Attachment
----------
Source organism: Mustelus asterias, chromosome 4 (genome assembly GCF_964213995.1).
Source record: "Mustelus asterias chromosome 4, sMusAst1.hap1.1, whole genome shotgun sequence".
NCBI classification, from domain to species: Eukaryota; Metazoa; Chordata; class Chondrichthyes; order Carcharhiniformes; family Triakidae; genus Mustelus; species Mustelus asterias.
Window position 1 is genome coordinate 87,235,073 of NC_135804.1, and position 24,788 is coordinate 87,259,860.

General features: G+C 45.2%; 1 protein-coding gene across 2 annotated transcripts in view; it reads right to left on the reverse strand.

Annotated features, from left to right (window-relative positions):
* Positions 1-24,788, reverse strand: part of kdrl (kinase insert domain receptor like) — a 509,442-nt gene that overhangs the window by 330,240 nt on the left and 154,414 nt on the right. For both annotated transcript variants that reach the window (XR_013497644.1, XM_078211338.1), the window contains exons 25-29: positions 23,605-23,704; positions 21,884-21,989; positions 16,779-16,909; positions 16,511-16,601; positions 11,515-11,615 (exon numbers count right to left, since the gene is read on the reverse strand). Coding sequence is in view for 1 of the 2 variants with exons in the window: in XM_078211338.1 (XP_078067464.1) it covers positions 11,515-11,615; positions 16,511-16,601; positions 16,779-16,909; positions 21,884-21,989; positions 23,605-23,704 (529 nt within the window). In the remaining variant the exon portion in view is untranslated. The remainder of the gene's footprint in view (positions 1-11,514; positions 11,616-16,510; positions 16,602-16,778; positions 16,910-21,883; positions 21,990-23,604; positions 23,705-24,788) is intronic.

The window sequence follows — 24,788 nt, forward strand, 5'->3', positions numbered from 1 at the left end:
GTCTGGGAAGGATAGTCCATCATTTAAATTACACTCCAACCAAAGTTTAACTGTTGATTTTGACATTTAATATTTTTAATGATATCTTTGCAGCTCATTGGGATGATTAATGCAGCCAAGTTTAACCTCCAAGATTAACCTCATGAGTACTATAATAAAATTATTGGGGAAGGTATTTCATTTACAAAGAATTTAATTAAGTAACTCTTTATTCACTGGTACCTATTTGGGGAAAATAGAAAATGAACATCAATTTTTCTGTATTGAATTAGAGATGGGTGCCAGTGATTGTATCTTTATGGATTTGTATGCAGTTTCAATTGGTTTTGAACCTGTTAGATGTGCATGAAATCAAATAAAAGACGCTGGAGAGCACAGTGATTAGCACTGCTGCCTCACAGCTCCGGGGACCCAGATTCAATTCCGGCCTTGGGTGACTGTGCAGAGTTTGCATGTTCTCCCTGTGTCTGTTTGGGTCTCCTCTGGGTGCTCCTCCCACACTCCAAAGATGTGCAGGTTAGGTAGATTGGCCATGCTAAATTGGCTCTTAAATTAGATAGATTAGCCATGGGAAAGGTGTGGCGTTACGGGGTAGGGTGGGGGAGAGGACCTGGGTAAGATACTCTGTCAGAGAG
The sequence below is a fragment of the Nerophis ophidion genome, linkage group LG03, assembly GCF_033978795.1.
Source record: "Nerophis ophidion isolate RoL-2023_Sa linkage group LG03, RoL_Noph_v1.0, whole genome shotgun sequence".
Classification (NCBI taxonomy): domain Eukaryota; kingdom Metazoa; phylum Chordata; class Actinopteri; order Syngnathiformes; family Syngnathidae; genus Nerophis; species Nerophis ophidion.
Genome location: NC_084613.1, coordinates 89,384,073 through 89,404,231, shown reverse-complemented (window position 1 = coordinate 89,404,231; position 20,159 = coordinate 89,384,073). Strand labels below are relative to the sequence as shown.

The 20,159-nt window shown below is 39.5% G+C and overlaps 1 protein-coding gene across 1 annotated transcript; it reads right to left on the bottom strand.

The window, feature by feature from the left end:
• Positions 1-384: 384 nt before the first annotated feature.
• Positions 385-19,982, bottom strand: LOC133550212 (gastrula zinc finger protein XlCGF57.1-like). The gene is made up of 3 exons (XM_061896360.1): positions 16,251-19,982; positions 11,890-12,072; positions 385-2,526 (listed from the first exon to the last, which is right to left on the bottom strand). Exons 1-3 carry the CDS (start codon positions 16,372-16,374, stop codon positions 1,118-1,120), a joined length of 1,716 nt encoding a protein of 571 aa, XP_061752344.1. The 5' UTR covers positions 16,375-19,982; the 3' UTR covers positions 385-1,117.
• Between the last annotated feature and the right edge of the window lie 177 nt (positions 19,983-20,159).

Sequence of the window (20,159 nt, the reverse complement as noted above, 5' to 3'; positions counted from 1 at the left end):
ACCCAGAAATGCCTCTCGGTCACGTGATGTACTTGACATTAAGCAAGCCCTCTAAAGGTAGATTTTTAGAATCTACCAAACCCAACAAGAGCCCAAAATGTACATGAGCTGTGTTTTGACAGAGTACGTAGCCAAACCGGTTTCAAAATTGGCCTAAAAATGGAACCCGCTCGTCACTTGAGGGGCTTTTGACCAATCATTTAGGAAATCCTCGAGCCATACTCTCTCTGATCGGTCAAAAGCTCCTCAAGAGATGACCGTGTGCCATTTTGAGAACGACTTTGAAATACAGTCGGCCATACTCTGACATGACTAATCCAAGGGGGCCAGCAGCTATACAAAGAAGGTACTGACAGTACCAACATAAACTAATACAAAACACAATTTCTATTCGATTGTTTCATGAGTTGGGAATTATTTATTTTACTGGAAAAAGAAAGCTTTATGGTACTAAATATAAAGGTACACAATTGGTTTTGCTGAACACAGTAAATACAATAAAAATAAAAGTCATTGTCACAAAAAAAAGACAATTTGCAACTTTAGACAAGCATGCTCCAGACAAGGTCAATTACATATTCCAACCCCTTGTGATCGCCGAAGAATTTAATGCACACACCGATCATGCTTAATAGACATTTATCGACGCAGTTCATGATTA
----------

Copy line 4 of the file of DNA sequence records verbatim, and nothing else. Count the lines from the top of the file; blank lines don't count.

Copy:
Window position 1 is genome coordinate 87,235,073 of NC_135804.1, and position 24,788 is coordinate 87,259,860.